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Mitigating DDoS

Russ White

Your first line of defense to any DDoS, at least on the network side, should be to disperse the traffic across as many resources as you can. Basic math implies that if you have fifteen entry points, and each entry point is capable of supporting 10g of traffic, then you should be able to simply absorb a 100g DDoS attack while still leaving 50g of overhead for real traffic (assuming perfect efficiency, of course — YMMV). Dispersing a DDoS in this way may impact performance — but taking bandwidth and resources down is almost always the wrong way to react to a DDoS attack.

But what if you cannot, for some reason, disperse the attack? Maybe you only have two edge connections, or if the size of the DDoS is larger than your total edge bandwidth combined? It is typically difficult to mitigate a DDoS attack, but there is an escalating chain of actions you can take that often prove useful. Let's deal with local mitigation techniques first, and then consider some fancier methods.

  • TCP SYN filtering: A lot of DDoS attacks rely on exhausting TCP open resources. If all inbound TCP sessions can be terminated in a proxy (such as a load balancer), the proxy server may be able to screen out half open and poorly formed TCP open requests. Some routers can also be configured to hold TCP SYNs for some period of time, rather than forwarding them on to the destination host, in order to block half open connections. This type of protection can be put in place long before a DDoS attack occurs.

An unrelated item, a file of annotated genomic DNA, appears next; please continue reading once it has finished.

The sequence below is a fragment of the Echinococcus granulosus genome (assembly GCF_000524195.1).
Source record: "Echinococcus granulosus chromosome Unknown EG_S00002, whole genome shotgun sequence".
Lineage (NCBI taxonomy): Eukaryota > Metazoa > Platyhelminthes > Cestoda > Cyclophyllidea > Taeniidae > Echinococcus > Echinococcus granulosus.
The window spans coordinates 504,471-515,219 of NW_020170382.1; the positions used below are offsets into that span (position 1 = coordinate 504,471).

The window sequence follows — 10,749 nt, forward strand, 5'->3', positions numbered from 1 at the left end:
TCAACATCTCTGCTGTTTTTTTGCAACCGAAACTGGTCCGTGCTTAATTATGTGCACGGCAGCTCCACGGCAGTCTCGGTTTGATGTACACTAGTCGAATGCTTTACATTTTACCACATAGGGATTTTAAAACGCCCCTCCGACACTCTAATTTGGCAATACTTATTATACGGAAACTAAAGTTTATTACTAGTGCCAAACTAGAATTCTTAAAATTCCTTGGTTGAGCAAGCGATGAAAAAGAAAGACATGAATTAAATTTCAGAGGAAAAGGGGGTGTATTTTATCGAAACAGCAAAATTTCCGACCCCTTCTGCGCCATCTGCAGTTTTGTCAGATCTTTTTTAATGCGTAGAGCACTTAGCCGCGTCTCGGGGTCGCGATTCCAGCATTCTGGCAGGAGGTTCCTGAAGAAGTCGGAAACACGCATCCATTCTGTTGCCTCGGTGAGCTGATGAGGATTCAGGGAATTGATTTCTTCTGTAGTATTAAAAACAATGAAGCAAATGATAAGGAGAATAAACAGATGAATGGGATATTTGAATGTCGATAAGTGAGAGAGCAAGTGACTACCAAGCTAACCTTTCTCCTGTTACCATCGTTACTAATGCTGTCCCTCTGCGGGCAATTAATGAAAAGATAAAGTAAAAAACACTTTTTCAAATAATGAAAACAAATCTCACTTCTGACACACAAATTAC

• Limiting Connections: It is likely that DDoS sessions will be short lived, while legitimate sessions will be longer lived. The different may be a matter of seconds, or even milliseconds, but it is often enough to be a detectable difference. It might make sense, then, to prefer existing connections over new ones when resources start to run low. Legitimate users may wait longer to connect when connections are limited, but once they are connected, they are more likely to remain connected. Application design is important here, as well.
  • Aggressive Aging: In cache based systems, one way to free up depleted resources quickly is to simply age them out faster. The length of time a connection can be held open can often be dynamically adjusted in applications and hosts, allowing connection information to be removed from memory faster when there are fewer connection slots available. Again, this might impact live customer traffic, but it is still a useful technique when in the midst of an actual attack.
  • Blocking Bogon Sources: While there is a well known list of bogon addresses — address blocks that should never be routed on the global 'net — these lists should be taken as a starting point, rather than as an ending point. Constant monitoring of traffic patterns on your edge can give you a lot of insight into what is "normal" and what is not. For instance, if your highest rate of traffic normally comes from South America, and you suddenly see a lot of traffic coming from Australia, either you've gone viral, or this is the source of the DDoS attack. It isn't alway useful to block all traffic from a region, or a set of source addresses, but it is often useful to use the techniques listed above more heavily on traffic that doesn't appear to be "normal."